Thursday, 25 February 2021

Moving on up from ATMEGA328 & Arduino. The ESP32 "Mexican wave" light chaser.

I've recently been looking at other microcontroller options for some upcoming projects. Arduino and the ATMEGA328 have been wonderful devices, but it's getting on a bit now. 

I've played with the very powerful Teensy range of controllers a little bit, and they're great, just, well, a bit pricey .... The audio functions they perform are, however, wonderful. Probably great "bang for the buck" ... I just really don't need that much bang!

A while ago, I visited the USA, and one guy there gave me a "Blue Pill" , a fast, 32 bit microcontroller, with plenty of IO. Sadly not much in the way of RAM, and support for libraries seems a bit lacking. It is, however, stupid cheap.

I seen & read a bit on the ESP32. Looks good, and is cheaply priced. I've bought a couple. The one thing that (sort of) lets it down is the absence of a simple analogWrite function to control it's myriad of PWM outputs. It does have 2 proper DAC's though. Thankfully there's a function called ledc, which is largely similar, but operates at a higher (5KHz) PWM frequency than Arduino uno (nano etc) 490Hz, which makes filtration a bit easier. It's got wifi, bluetooth, a magnetic hall sensor (why??), and a built in RTC, and probably much more!

A while back I built the Arduino analogue clock , and always intended  to incorporate two large 270 degree meters. I never got round to it. My intention is to modify the code to use the in-built RTC, synchronised by NTP via Wifi, and use that to drive the meters. Seems easy enough, and will be a good project to cut my teeth on. 

In the meantime, I've been playing with ledc to make a mexican-wave style LED chaser, to get the hang of things a bit. It's based on adding more channels to the example supplied in the Arduino IDE for ESP32.

Hang some LED's off the pins as listed in the code, with appropriate current limiting resistors (220Ohm), and enjoy.

  LEDC Software Mexican wave

// use first 8 channels of 16 channels
#define LEDC_CHANNEL_0     0
#define LEDC_CHANNEL_1     1
#define LEDC_CHANNEL_2     2
#define LEDC_CHANNEL_3     3
#define LEDC_CHANNEL_4     4
#define LEDC_CHANNEL_5     5
#define LEDC_CHANNEL_6     6
#define LEDC_CHANNEL_7     7

// use 13 bit precission for LEDC timer
#define LEDC_TIMER_13_BIT  13

// use 5000 Hz as a LEDC base frequency
#define LEDC_BASE_FREQ     5000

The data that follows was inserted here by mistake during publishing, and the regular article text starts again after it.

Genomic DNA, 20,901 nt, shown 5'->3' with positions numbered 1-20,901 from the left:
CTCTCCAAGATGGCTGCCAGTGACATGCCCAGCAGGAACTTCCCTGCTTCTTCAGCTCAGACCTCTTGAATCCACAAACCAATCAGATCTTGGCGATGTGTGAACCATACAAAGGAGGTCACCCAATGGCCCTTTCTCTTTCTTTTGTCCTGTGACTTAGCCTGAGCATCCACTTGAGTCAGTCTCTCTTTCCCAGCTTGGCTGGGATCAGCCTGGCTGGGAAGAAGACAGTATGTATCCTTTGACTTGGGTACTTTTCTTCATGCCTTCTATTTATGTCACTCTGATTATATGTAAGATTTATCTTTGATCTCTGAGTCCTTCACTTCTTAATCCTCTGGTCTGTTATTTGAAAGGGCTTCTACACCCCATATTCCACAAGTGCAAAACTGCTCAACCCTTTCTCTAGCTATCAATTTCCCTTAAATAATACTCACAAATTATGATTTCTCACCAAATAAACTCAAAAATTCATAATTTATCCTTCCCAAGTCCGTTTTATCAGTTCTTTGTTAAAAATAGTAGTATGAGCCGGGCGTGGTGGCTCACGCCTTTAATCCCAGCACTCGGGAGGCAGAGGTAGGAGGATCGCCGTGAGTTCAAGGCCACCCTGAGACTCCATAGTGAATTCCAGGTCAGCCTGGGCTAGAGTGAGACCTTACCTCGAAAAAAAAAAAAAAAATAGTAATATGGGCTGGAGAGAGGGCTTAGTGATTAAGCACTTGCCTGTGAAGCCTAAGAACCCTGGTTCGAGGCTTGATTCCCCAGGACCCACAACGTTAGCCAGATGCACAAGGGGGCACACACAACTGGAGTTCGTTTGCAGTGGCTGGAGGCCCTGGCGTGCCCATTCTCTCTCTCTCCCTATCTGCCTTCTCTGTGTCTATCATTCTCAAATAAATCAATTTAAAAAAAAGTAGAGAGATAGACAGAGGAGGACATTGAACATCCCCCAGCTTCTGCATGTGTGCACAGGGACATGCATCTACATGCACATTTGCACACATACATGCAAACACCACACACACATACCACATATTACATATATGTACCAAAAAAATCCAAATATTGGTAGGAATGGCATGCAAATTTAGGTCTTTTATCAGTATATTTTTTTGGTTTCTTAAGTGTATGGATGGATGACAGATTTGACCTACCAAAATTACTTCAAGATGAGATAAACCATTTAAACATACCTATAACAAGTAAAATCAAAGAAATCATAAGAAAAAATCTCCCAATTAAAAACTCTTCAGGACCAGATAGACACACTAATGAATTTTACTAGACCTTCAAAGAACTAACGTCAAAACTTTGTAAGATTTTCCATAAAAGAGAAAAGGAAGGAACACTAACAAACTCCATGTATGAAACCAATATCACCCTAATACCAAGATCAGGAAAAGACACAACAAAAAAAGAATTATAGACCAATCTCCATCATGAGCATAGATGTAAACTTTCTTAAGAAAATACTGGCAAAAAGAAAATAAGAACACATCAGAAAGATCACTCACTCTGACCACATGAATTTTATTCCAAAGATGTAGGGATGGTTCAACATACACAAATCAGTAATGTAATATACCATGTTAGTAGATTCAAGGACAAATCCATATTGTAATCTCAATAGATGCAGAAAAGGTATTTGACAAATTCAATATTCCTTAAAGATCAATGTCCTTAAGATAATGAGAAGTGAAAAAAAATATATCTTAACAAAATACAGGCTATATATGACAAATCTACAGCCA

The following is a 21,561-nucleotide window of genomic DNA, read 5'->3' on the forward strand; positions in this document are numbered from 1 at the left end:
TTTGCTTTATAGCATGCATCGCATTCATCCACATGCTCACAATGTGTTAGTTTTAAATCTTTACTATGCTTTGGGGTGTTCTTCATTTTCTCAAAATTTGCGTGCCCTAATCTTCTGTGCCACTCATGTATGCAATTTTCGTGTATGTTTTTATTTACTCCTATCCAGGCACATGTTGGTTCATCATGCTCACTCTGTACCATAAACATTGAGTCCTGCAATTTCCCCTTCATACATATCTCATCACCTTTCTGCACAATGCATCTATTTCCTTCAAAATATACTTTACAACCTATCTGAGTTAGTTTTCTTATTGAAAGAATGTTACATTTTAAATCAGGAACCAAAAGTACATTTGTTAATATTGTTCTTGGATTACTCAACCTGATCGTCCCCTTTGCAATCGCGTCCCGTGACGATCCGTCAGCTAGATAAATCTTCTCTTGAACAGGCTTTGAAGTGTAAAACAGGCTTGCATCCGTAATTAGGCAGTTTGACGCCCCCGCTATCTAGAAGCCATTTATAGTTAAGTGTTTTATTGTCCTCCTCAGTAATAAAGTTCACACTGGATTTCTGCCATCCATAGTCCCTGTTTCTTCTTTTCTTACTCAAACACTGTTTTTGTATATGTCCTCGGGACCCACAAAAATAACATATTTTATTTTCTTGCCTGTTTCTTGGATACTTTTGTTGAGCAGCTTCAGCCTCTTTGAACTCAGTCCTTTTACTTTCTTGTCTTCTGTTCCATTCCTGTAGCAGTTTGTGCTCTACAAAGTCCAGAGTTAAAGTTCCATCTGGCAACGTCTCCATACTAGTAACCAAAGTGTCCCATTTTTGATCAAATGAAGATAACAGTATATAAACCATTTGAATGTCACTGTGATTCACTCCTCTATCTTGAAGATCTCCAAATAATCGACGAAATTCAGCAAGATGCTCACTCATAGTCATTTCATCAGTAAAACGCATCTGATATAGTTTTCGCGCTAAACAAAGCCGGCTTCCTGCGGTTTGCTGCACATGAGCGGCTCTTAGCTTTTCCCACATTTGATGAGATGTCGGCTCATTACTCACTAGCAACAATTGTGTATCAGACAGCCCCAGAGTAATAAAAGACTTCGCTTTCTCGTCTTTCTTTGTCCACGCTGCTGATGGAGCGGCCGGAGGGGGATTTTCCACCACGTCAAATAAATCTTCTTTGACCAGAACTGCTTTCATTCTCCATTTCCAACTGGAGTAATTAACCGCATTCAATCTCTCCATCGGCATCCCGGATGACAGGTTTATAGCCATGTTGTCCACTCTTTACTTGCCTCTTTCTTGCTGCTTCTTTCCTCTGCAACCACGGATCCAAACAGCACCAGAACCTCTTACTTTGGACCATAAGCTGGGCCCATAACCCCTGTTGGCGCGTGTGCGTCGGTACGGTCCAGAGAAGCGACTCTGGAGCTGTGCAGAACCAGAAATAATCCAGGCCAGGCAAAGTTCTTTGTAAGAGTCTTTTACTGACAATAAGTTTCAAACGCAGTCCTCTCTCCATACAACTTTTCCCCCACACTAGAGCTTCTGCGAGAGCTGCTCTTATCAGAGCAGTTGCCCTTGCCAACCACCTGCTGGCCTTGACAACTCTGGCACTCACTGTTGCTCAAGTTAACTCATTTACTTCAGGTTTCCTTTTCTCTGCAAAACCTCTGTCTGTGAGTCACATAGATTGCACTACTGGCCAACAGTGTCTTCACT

// fade LED PIN (replace with LED_BUILTIN constant for built-in LED)
#define LED_PIN_0      23
#define LED_PIN_1      22
#define LED_PIN_2      21
#define LED_PIN_3      19
#define LED_PIN_4      18
#define LED_PIN_5      17
#define LED_PIN_6      16
#define LED_PIN_7      15

int brightness [] = {0, 32, 64, 96, 128, 160, 192, 244, 255}; // how bright the LED is

int fadeAmount[] = {1,1,1,1,1,1,1,1}; // how many points to fade the LED by

// Arduino like analogWrite
// value has to be between 0 and valueMax
void ledcAnalogWrite(uint8_t channel, uint32_t value, uint32_t valueMax = 255) {
  // calculate duty, 8191 from 2 ^ 13 - 1
  uint32_t duty = (8191 / valueMax) * min(value, valueMax);

  // write duty to LEDC
  ledcWrite(channel, duty);

void setup() {
  // Setup timer and attach timer to a led pin
  ledcAttachPin(LED_PIN_0, LEDC_CHANNEL_0);
  ledcAttachPin(LED_PIN_1, LEDC_CHANNEL_1);
  ledcAttachPin(LED_PIN_2, LEDC_CHANNEL_2);
  ledcAttachPin(LED_PIN_3, LEDC_CHANNEL_3);
  ledcAttachPin(LED_PIN_4, LEDC_CHANNEL_4);
  ledcAttachPin(LED_PIN_5, LEDC_CHANNEL_5);
  ledcAttachPin(LED_PIN_6, LEDC_CHANNEL_6);
  ledcAttachPin(LED_PIN_7, LEDC_CHANNEL_7);

void loop() {

  for (int i = 0; i <= 7; i++) {
    ledcAnalogWrite(i, brightness[i]); // set the brightness of each led in the array
    brightness[i] = brightness[i] + fadeAmount[i]; // increase the brightness of each led
    if (brightness[i] <= 0 || brightness[i] >= 255) { // until it gets to 255, then reverse the direction of fade, until it gets to 0, and reverse again
      fadeAmount[i] = -fadeAmount [i];
    delay (1);